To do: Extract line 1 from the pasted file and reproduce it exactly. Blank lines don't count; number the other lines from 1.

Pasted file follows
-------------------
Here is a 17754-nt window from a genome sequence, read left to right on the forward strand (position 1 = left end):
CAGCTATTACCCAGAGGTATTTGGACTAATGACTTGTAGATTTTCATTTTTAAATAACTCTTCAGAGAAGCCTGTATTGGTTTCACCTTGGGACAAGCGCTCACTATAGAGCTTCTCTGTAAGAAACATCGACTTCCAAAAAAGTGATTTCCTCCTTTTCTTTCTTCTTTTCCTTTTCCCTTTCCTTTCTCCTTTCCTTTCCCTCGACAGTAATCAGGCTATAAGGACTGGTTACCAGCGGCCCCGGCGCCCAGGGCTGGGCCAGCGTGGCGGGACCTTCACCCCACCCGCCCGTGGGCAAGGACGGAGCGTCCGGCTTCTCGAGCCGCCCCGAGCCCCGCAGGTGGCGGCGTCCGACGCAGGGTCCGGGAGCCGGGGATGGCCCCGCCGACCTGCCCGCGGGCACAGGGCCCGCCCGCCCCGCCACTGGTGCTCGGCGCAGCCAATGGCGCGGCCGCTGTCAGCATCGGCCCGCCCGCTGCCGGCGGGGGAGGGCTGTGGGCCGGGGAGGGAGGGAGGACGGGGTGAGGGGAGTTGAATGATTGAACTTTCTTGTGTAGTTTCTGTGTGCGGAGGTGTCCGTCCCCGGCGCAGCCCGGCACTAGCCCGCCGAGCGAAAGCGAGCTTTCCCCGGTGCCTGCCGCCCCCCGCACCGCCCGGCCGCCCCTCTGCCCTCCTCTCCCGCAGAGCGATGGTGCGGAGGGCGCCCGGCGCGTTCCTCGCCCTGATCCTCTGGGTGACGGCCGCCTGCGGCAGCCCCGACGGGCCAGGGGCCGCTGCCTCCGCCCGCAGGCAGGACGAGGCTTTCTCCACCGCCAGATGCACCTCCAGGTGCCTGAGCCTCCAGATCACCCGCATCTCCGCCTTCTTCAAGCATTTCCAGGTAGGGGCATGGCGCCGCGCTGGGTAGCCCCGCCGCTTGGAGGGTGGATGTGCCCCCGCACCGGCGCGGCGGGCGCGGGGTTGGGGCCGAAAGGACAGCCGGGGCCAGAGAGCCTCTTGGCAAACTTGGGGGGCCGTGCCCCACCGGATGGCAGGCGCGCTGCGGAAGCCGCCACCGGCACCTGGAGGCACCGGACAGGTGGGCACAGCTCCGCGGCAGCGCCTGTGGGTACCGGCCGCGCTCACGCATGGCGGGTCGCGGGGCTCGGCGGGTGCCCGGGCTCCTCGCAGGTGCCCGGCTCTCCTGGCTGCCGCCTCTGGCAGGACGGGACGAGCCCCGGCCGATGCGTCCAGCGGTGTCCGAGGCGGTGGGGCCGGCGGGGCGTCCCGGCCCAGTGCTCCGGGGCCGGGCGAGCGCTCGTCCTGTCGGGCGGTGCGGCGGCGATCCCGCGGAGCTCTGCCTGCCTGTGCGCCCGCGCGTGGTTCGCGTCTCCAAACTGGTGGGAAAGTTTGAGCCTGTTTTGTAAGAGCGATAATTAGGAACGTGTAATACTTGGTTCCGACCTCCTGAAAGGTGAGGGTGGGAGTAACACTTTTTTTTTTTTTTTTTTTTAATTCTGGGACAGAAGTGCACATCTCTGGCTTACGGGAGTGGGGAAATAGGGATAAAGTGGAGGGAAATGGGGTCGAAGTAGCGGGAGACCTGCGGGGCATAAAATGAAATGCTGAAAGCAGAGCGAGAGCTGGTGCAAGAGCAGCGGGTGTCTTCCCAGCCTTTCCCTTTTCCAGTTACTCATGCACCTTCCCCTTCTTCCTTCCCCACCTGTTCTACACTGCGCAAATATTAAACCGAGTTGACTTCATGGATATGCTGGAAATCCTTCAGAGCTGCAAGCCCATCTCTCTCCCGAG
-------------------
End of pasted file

Here is a 17754-nt window from a genome sequence, read left to right on the forward strand (position 1 = left end):